Last weekend we both went up to Cheltenham for the British Astronomical Association’s Annual Deep Sky Section Meeting,

While I have been to the BAA’s Winchester weekend for the last six years, this was my first visit to one of their section meetings.

The itinerary for the day was a follows.

  • Stewart Moore: A review of the deep sky year
  • Nick Hewitt: Barnard, Gordon and the darkness
  • Paul Curtis: Deep sky imaging and processing using a modified DSLR camera
  • Gary Poyner: RR Tauri and its nebula – a BAA project
  • Martin Lewis: Eye and pencil
  • Grant Privett: Deep sky imaging on the cheap

The professional talk will be given by Dr Phil Marshall, University of Oxford, on Cosmic Telescopes.
The review of the section’s year was quite interesting. What struck me was the spread of member’s observations made by sketching. While the majority were CCD images, the proportion of sketches was significant. The sketch seems to be overlooked these days but what is quite important to note that a sketch is only going to show what the observer actually sees. This tends be a much more reliable guide to show others what is likely to be seen through a particular scope and it’s a pity this medium is not used more often when doing, say, outreach to the general public or to someone who is starting out in astronomy. While the CCD images are great, I always feel that someone new to the hobby gets the impression that that Hubble Image of M42 in all its glorious colour and detail is what they are going to see through a telescope and that on some occasions there is a feeling of disappointment.

The sketching work of two BAA members Martin Lewis – who also gave us a talk and Dale Holt, stood out for me.

Their webbys can be found here
Dale Holt- Chippingdale Observatory
Martin Lewis – Sky Inspector

Nick Hewitt’s talk on Dark Nebulae was also notable. Being a B&W photographer I was gobsmacked when I came across the work of E E Barnards and his ‘A photographic atlas of selected regions of the Milky Way‘ The quality of the images, even by todays standards, is impressive when you consider most of these were taken in 1905. The glass plates were sized at 12″ x 12″ or 8″ x 10″ depending on which scope was being used and all were hand guided for anything up to 5 hours!! That’s quite a feat I remember guiding a half meter newtonian was knackered only after 15 minutes.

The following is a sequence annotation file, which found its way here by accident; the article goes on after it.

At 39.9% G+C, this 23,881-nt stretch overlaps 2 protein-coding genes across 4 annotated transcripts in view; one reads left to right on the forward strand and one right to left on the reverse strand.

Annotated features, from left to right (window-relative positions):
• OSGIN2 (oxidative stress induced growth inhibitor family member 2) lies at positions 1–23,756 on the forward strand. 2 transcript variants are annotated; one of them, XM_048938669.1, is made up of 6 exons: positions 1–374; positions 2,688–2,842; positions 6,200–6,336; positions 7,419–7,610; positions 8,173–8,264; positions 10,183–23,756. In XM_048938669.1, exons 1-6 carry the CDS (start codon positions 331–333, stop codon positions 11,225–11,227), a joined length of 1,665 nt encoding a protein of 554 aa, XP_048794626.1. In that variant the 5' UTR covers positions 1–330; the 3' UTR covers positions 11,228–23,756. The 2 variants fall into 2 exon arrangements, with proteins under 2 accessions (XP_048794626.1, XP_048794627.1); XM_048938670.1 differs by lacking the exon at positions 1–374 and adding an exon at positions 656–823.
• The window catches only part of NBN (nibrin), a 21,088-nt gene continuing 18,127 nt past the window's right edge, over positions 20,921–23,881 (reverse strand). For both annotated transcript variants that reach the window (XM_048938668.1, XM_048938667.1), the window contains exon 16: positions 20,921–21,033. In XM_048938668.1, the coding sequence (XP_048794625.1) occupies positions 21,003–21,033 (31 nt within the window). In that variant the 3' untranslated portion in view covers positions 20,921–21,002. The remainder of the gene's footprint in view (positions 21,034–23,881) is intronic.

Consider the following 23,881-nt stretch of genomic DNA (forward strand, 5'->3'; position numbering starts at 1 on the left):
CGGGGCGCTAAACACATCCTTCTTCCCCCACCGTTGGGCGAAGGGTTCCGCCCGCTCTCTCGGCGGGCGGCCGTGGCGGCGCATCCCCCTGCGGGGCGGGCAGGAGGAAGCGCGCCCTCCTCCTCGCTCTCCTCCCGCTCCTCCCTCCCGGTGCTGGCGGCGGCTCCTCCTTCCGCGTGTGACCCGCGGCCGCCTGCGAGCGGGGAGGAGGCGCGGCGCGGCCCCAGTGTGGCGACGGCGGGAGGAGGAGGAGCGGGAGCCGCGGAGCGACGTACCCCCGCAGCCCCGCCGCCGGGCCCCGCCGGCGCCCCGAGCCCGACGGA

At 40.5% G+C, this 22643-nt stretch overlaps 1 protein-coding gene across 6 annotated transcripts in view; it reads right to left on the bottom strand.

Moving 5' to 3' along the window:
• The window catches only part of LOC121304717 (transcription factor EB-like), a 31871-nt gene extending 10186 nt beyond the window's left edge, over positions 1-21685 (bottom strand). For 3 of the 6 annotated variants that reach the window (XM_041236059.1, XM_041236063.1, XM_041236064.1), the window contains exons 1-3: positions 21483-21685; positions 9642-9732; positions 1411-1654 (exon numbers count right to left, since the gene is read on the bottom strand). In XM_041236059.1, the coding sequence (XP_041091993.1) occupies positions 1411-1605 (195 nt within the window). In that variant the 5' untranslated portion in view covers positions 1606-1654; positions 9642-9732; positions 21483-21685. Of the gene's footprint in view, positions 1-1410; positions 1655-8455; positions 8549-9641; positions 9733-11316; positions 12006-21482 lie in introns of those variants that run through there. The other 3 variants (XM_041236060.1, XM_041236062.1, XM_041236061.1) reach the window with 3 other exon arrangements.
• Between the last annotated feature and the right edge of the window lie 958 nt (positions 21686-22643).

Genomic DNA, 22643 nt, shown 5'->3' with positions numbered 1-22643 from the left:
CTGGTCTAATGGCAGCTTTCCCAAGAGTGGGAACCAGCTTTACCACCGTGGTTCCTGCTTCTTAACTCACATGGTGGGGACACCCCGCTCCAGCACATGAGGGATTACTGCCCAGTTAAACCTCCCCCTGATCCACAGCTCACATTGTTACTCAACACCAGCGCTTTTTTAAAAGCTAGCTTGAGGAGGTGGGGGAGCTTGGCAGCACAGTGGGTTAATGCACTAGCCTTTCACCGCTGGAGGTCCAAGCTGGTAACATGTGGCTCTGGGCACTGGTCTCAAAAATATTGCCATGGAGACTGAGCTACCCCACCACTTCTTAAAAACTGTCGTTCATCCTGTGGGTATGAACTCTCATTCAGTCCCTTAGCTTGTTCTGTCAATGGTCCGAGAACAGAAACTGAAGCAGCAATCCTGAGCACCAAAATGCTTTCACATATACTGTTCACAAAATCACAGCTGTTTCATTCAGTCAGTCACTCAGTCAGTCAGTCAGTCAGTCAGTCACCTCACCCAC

The highlight of the day was Martin Lewis’ Talk on the the Eye and pencil. While I initially thought the talk was going to be on sketching techniques, it primarily covered the eye and observing techniques to get the bet out of the the Mk1 eyeball. For instance, there is more to averted vision than you would think. While we all know about rods and cones I didn’t know that there is a blind spot at the ear side of the fovea, so when averting your vision you need to either look above or below or to the left of the object placed in the centre of the eyepiece.

Martin also discussed how to protect you night vision and for how long. The best idea appears to wear red tinted goggles 20 mins before you going into the observatory or whenever you are likely to come across a bright, white light source. Apparently some astro equipment dealers even sell them.
Rather than go through everything discussed by Martin, I suggest you download the PDF of his talk from his webby. While you are there, he also has a PDF on Astronomical Sketching which is worth a punt.
All in a a very enjoyable day out and something I can recommend for next year.